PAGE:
Ribbit ribbit, what frog is that?

Aug 15, 2021 | Biodiversity

As spring approaches, more and more frogs can be heard calling. Because they’re so good at camouflaging themselves, you’re much more likely to hear a frog than see one.

There are plenty of frogs local to Macleod. Once you know the sounds you’re listening for, it’s not hard to identify the species.

Types of frogs in Victoria

In Victoria we have two main types of frogs, tree frogs and ground frogs. Tree frogs are good climbers and often hang out in vegetation. Ground frogs can burrow and this helps them survive hot and dry weather. So if you’ve ever dug up a frog in your garden, it’s likely to have been a ground frog.

The other night I heard, and then was lucky enough to see, a Peron’s Tree Frog, Litoria peronii. They are quite common around north-east Melbourne and (in my opinion) quite cute. Ranging in colour from brown to very pale grey they can change colour within an hour or so to help them camouflage. They have distinctive black cross-shaped pupils in their silver eyes. The one I saw was about 4cm long but they can grow a little bigger than this.

What a cackle

Peron’s Tree Frogs are sometimes known as the laughing tree frog, or the maniacal cackle frog, because of their call.

The frog I spotted was a long way from the river, but that’s not uncommon with these species. The one I saw was calling near a man-made water feature. They start calling around this time of year, so keep an ear out for it’s distinctive call that sounds like a cackle and goes: Grah-a-a-a-ah-ah-ah-ah-aah-aah-aah-aaaah-aaaah

Listen to the Peron’s Tree Frog


Only male frogs call. They are usually trying to attract a mate. Peron’s Tree Frogs don’t like living in the water but the males frequently call near where females will want to lay their eggs. All frogs need water or wet vegetation to lay their eggs in, so during drought years they can be few and far between. The relatively wet couple of years we’ve had recently will likely lead to increased frog numbers this year.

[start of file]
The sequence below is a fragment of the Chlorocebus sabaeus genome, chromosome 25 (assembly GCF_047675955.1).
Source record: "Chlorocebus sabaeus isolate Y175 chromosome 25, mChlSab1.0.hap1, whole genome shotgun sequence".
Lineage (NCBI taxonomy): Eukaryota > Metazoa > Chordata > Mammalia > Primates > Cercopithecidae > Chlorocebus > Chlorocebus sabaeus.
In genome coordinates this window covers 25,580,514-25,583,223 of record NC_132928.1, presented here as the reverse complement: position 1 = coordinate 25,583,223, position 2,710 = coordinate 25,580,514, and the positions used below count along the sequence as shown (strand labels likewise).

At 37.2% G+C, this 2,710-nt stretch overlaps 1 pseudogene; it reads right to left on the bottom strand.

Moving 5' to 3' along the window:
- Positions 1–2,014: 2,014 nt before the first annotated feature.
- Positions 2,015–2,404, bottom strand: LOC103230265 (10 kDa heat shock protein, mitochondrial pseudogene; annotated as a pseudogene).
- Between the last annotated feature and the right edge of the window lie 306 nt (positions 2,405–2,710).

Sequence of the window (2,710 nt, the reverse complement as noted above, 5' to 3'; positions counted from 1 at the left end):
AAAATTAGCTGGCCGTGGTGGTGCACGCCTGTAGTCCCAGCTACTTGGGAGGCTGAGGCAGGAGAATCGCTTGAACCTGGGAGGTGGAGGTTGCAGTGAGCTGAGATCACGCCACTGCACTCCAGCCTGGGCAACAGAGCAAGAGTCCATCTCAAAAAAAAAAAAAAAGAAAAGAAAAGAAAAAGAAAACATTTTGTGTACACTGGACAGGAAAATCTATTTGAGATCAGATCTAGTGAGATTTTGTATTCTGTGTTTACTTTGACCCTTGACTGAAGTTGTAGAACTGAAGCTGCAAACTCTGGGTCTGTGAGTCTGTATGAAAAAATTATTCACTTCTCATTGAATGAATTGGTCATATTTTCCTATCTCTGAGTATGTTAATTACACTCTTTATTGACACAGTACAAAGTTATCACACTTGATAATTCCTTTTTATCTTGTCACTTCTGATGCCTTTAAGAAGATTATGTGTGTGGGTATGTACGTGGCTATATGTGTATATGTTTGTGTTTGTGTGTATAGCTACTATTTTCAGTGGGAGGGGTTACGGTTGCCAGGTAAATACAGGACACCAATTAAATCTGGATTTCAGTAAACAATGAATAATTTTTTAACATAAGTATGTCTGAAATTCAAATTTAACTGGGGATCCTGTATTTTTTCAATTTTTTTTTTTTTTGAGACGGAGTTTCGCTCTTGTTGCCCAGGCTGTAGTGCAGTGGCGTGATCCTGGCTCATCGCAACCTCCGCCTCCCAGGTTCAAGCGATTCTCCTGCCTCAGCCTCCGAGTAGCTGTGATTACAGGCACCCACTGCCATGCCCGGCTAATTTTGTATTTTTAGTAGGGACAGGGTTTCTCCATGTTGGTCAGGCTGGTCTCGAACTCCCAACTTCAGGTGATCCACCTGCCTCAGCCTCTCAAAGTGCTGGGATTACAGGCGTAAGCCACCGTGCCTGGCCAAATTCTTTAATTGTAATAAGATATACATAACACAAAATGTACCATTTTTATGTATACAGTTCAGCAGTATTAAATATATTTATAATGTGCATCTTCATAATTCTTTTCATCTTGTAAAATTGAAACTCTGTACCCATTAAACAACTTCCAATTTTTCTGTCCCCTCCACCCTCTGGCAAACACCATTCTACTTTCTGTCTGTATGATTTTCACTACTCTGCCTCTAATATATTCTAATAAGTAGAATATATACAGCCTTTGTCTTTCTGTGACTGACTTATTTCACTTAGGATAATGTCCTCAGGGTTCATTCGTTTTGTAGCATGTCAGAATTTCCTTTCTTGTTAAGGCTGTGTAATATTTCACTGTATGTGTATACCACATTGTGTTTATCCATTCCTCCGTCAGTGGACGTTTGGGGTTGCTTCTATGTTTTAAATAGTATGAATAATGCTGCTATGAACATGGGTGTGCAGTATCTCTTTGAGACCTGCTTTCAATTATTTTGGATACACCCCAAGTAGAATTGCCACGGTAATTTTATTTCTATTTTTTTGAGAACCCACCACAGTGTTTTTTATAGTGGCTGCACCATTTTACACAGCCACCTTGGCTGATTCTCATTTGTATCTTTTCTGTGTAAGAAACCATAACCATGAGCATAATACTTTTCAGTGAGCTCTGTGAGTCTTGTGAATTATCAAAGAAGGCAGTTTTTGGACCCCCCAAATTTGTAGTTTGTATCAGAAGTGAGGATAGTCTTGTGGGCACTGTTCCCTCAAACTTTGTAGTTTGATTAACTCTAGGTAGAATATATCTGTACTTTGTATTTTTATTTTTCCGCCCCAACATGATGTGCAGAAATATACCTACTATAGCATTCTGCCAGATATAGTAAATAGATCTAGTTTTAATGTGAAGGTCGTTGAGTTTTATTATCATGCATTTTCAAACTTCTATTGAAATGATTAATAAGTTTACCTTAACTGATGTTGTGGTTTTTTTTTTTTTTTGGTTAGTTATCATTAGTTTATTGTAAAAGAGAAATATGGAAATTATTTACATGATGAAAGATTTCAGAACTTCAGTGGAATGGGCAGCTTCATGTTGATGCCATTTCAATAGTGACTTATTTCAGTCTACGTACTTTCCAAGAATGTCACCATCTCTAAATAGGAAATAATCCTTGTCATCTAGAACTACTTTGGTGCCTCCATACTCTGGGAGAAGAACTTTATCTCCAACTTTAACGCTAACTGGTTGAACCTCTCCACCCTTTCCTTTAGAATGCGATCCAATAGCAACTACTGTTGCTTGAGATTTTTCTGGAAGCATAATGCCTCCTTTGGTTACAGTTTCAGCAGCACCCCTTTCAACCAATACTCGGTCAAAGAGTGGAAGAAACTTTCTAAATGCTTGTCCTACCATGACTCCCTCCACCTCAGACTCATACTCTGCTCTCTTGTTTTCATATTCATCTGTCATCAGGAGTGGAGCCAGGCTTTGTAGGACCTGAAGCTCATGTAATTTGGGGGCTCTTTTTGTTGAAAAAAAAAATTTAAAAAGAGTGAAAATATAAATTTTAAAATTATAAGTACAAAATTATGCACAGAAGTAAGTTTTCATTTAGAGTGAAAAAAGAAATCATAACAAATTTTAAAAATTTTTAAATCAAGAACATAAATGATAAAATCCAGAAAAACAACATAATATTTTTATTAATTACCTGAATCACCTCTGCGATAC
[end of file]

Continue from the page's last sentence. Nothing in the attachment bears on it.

Peron’s Tree Frogs are not uncommon but they are always a welcome sight as they are what we call an indicator species. Frogs breathe and drink through their permeable skin, so they are very sensitive to changes in the environment. Seeing tadpoles or hearing frogs usually means the waterways or environment you are hearing them in is relatively unpolluted.

Frogs are carnivorous. They eat insects, mosquito larvae and other invertebrates that they can catch with their tongue and fit in their mouth. They also form the diet of many other native species, especially birds. Because frogs are both predator and prey they form an important role in the food chain. If there are too many predators, frogs disappear and if there is not enough for them to eat they’ll also disappear.


Across the globe, frogs are under increasing threat from habitat loss, cats and other introduced predators, climate change, toxic chemicals, stormwater pollution and the chytrid fungus.

If you’d like to contribute to the data and help protect our frogs, find out which frogs are active in our area, or become familiar with the calls of our local frogs, I encourage you to become a citizen scientist. You don’t need any wildlife skills.

FrogID is a national citizen science project run by the Australian Museum. You can download their free app and listen to, identify and then record the species you hear.

Melbourne Water also runs a community frog monitoring program known as the Frog Census. They also have a free app that allows you to listen to, identify and then record the species you hear.

Both projects have maps you can search to see frogs other people have recorded nearby.

Both also provide advice about how you can provide frog habitat at your place.

So next time you hear a frog croak, whistle, bark or chirp, pull out your phone, identify the species and record it. Ribbit ribbit.

Written by Jen Willis.

Photo by LiquidGhoul, CC BY-SA 3.0, via Wikimedia Commons